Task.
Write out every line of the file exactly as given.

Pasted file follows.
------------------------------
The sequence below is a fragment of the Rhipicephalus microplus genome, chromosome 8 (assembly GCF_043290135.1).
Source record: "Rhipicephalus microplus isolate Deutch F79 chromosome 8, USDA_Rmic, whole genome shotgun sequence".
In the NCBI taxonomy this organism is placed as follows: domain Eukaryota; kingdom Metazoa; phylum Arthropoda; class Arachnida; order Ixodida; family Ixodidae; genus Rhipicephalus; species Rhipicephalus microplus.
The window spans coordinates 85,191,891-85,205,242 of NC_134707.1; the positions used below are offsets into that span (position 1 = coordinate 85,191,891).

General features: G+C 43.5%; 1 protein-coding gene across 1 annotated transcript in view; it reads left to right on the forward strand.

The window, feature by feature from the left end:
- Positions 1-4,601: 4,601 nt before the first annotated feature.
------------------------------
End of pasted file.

The sequence below is a fragment of the Rhipicephalus microplus genome, chromosome 8 (assembly GCF_043290135.1).
Source record: "Rhipicephalus microplus isolate Deutch F79 chromosome 8, USDA_Rmic, whole genome shotgun sequence".
In the NCBI taxonomy this organism is placed as follows: domain Eukaryota; kingdom Metazoa; phylum Arthropoda; class Arachnida; order Ixodida; family Ixodidae; genus Rhipicephalus; species Rhipicephalus microplus.
The window spans coordinates 85,191,891-85,205,242 of NC_134707.1; the positions used below are offsets into that span (position 1 = coordinate 85,191,891).

General features: G+C 43.5%; 1 protein-coding gene across 1 annotated transcript in view; it reads left to right on the forward strand.

The window, feature by feature from the left end:
- Positions 1-4,601: 4,601 nt before the first annotated feature.